“Woe unto you, when all men shall speak well of you! for so did their fathers to the false prophets.” ( Luke 6:26 )
As we approach the end of President Bush’s second term in office, I thought it might be interesting to examine our first President’s second term in office. Surprisingly, there are similarities. The man who, in 1775, upon entering Philadelphia to attend the Second Continental Congress, was met with 500 horsemen. a marching band and companies of foot soldiers – the man who, in a ‘poem’ written by a Rhode Island representative was called “Virginia’s hero” – the man who was twice elected unanimously to the Presidency (not to mention his prior unanimous election as Commander-in-Chief of the Continental army) – became the man who, during his second term as President, was attacked from both foreign and domestic camps and by a critical press for his stand concerning a foreign war, the man who was embroiled in Congressional and public discord over difficult treaty negotiations with England, the man whose own cabinet members turned against him in sabotage and treason. Before he finally left office, authors Michael and Jana Novak tell us in their book Washington’s God, the formerly beloved father of our country was actually accused of behaving as a monarch.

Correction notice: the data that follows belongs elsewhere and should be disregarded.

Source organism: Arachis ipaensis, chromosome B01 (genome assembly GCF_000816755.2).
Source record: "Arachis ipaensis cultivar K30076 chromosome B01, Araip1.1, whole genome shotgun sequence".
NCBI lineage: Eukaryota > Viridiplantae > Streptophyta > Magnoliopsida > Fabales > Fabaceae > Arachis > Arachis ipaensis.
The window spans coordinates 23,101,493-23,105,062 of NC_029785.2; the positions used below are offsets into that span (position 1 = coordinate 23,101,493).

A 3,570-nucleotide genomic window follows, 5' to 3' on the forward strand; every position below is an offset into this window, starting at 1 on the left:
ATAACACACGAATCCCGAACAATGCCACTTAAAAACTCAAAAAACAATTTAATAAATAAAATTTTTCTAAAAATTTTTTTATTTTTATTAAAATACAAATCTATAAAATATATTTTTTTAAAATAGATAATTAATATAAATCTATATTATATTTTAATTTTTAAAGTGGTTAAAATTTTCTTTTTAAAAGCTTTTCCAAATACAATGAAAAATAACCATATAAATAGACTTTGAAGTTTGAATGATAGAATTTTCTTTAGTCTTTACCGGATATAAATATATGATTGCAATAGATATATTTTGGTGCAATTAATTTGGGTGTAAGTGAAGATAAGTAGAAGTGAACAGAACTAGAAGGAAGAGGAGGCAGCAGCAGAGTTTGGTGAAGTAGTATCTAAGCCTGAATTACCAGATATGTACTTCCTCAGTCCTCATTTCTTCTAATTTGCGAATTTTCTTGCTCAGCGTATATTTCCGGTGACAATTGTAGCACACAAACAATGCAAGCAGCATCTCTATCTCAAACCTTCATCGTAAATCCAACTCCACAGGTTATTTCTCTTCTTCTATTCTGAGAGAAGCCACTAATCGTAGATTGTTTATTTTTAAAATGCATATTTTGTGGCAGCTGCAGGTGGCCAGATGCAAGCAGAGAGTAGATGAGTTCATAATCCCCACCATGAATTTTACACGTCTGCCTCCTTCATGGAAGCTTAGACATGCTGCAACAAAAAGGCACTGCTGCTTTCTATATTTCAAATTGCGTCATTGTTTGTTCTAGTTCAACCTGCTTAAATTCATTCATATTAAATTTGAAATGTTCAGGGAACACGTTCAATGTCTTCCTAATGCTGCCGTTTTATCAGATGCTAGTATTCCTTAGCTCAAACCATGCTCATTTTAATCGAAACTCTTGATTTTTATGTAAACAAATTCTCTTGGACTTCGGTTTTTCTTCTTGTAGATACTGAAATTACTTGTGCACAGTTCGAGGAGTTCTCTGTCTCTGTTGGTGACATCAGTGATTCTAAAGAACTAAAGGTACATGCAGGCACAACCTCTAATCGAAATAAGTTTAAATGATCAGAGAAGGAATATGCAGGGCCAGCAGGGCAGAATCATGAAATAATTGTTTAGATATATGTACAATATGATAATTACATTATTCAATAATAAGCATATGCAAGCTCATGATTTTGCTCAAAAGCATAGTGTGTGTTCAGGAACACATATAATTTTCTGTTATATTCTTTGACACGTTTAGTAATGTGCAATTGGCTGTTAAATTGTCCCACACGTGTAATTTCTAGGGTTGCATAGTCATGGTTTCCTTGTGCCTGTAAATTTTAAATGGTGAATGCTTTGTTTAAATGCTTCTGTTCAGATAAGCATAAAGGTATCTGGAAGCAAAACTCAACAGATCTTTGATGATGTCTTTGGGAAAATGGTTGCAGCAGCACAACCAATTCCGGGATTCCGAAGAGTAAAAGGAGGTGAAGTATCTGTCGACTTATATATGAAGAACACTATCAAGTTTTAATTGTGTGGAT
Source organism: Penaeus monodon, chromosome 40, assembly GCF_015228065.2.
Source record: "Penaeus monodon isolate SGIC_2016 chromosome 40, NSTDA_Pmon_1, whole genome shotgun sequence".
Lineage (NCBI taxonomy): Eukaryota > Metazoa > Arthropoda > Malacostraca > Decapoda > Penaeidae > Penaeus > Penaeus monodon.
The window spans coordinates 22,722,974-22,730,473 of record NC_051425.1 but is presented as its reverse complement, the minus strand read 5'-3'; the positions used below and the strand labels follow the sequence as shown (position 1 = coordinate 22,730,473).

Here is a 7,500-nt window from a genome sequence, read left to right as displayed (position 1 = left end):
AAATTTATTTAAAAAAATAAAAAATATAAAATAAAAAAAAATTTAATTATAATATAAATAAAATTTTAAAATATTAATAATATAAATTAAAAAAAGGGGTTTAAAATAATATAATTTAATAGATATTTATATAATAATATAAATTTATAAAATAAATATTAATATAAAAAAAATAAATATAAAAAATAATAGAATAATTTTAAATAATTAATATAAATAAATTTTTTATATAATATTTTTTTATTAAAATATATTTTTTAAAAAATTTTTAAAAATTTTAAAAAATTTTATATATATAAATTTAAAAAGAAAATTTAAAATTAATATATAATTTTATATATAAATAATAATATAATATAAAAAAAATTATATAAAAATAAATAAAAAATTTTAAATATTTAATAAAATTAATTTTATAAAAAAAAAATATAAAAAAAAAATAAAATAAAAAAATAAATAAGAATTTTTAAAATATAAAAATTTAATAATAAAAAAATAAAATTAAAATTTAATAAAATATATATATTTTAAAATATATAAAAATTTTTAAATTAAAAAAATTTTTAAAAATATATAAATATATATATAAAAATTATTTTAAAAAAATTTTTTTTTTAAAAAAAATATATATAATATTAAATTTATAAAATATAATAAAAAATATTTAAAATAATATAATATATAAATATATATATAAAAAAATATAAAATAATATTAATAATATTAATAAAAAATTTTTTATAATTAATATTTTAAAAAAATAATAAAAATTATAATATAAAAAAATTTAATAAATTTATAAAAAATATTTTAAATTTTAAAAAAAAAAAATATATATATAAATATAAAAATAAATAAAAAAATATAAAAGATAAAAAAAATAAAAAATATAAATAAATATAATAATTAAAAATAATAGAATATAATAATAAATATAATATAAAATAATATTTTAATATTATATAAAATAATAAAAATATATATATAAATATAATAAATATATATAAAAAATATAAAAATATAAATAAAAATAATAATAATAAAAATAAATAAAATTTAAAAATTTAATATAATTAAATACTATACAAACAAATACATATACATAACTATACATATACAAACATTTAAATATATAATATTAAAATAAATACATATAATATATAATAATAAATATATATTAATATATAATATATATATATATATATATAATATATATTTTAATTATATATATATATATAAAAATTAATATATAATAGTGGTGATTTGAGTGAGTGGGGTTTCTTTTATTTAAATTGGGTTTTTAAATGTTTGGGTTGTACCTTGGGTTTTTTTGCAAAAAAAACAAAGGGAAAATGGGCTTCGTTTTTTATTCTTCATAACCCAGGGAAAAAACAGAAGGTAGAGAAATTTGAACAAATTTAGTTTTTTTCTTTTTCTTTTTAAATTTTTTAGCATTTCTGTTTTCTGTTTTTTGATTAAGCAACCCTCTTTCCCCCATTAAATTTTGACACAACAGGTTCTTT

(Note: Along these lines, by the way, in May of 1782 [about 7 months after the final major victory at the Battle of Yorktown] it was actually proposed to Washington, by one of his colonels, that he become king of the United States! Washington was horrified. Yet, before all was said and done, he was accused of that very thing which he found so abhorrent.)
Maybe it’s just me, but some of this sounds familiar.
After the war’s end, Washington wanted to retire. He very much wanted to retire! In a letter written to a former colleague, in February of 1784, Washington expressed these sentiments: ” I feel now, however, as I conceive a wearied Traveller must do, who, after treading many a painful step, with a heavy burden on his shoulders, is eased of the latter, having reached the Goal…and from his House top is looking back…tracing…the Meanders by which he escaped the quicksands and Mires…” (The Writings of George Washington) Little did he know that he wasn’t even close to being done with his travels in public life. Ahead lay yet more ‘quicksands and Mires’. Of a different sort, maybe, but ‘quicksands and Mires’ nontheless.
Please return for the details in Part 2 of ” You’re Only Halfway Home, General…”